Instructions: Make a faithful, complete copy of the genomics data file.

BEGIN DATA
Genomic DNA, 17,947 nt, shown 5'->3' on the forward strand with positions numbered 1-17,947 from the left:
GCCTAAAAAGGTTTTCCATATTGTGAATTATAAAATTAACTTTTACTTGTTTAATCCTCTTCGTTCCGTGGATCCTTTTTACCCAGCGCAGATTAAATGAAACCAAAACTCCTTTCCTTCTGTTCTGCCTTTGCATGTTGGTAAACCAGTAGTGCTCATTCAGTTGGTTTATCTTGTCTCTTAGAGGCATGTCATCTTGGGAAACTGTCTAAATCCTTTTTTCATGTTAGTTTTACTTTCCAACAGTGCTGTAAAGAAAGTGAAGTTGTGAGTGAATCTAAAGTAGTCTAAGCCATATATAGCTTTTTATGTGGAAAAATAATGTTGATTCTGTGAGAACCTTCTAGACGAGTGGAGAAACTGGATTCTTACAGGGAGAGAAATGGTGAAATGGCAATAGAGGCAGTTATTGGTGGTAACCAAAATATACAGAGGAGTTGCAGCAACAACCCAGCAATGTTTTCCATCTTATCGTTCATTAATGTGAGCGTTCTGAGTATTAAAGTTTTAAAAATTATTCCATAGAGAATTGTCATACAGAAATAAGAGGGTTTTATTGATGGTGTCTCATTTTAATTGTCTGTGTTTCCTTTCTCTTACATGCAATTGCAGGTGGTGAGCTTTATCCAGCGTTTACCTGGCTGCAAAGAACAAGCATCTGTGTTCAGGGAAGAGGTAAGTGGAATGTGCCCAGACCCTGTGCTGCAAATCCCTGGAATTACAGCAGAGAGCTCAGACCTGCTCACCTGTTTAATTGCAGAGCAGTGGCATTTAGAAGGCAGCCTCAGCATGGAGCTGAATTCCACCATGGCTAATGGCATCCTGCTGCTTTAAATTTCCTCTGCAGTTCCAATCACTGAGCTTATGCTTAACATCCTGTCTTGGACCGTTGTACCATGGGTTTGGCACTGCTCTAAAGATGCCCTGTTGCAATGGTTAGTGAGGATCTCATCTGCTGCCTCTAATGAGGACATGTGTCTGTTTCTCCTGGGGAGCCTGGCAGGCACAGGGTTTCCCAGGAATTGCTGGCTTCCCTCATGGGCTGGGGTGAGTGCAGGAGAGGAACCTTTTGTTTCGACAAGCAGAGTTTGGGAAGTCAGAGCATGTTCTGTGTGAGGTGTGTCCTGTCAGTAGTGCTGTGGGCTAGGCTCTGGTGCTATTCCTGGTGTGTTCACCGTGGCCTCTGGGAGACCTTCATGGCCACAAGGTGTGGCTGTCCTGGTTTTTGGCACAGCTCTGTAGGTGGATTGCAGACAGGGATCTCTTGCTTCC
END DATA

Genomic DNA, 17,947 nt, shown 5'->3' on the forward strand with positions numbered 1-17,947 from the left:
GCCTAAAAAGGTTTTCCATATTGTGAATTATAAAATTAACTTTTACTTGTTTAATCCTCTTCGTTCCGTGGATCCTTTTTACCCAGCGCAGATTAAATGAAACCAAAACTCCTTTCCTTCTGTTCTGCCTTTGCATGTTGGTAAACCAGTAGTGCTCATTCAGTTGGTTTATCTTGTCTCTTAGAGGCATGTCATCTTGGGAAACTGTCTAAATCCTTTTTTCATGTTAGTTTTACTTTCCAACAGTGCTGTAAAGAAAGTGAAGTTGTGAGTGAATCTAAAGTAGTCTAAGCCATATATAGCTTTTTATGTGGAAAAATAATGTTGATTCTGTGAGAACCTTCTAGACGAGTGGAGAAACTGGATTCTTACAGGGAGAGAAATGGTGAAATGGCAATAGAGGCAGTTATTGGTGGTAACCAAAATATACAGAGGAGTTGCAGCAACAACCCAGCAATGTTTTCCATCTTATCGTTCATTAATGTGAGCGTTCTGAGTATTAAAGTTTTAAAAATTATTCCATAGAGAATTGTCATACAGAAATAAGAGGGTTTTATTGATGGTGTCTCATTTTAATTGTCTGTGTTTCCTTTCTCTTACATGCAATTGCAGGTGGTGAGCTTTATCCAGCGTTTACCTGGCTGCAAAGAACAAGCATCTGTGTTCAGGGAAGAGGTAAGTGGAATGTGCCCAGACCCTGTGCTGCAAATCCCTGGAATTACAGCAGAGAGCTCAGACCTGCTCACCTGTTTAATTGCAGAGCAGTGGCATTTAGAAGGCAGCCTCAGCATGGAGCTGAATTCCACCATGGCTAATGGCATCCTGCTGCTTTAAATTTCCTCTGCAGTTCCAATCACTGAGCTTATGCTTAACATCCTGTCTTGGACCGTTGTACCATGGGTTTGGCACTGCTCTAAAGATGCCCTGTTGCAATGGTTAGTGAGGATCTCATCTGCTGCCTCTAATGAGGACATGTGTCTGTTTCTCCTGGGGAGCCTGGCAGGCACAGGGTTTCCCAGGAATTGCTGGCTTCCCTCATGGGCTGGGGTGAGTGCAGGAGAGGAACCTTTTGTTTCGACAAGCAGAGTTTGGGAAGTCAGAGCATGTTCTGTGTGAGGTGTGTCCTGTCAGTAGTGCTGTGGGCTAGGCTCTGGTGCTATTCCTGGTGTGTTCACCGTGGCCTCTGGGAGACCTTCATGGCCACAAGGTGTGGCTGTCCTGGTTTTTGGCACAGCTCTGTAGGTGGATTGCAGACAGGGATCTCTTGCTTCC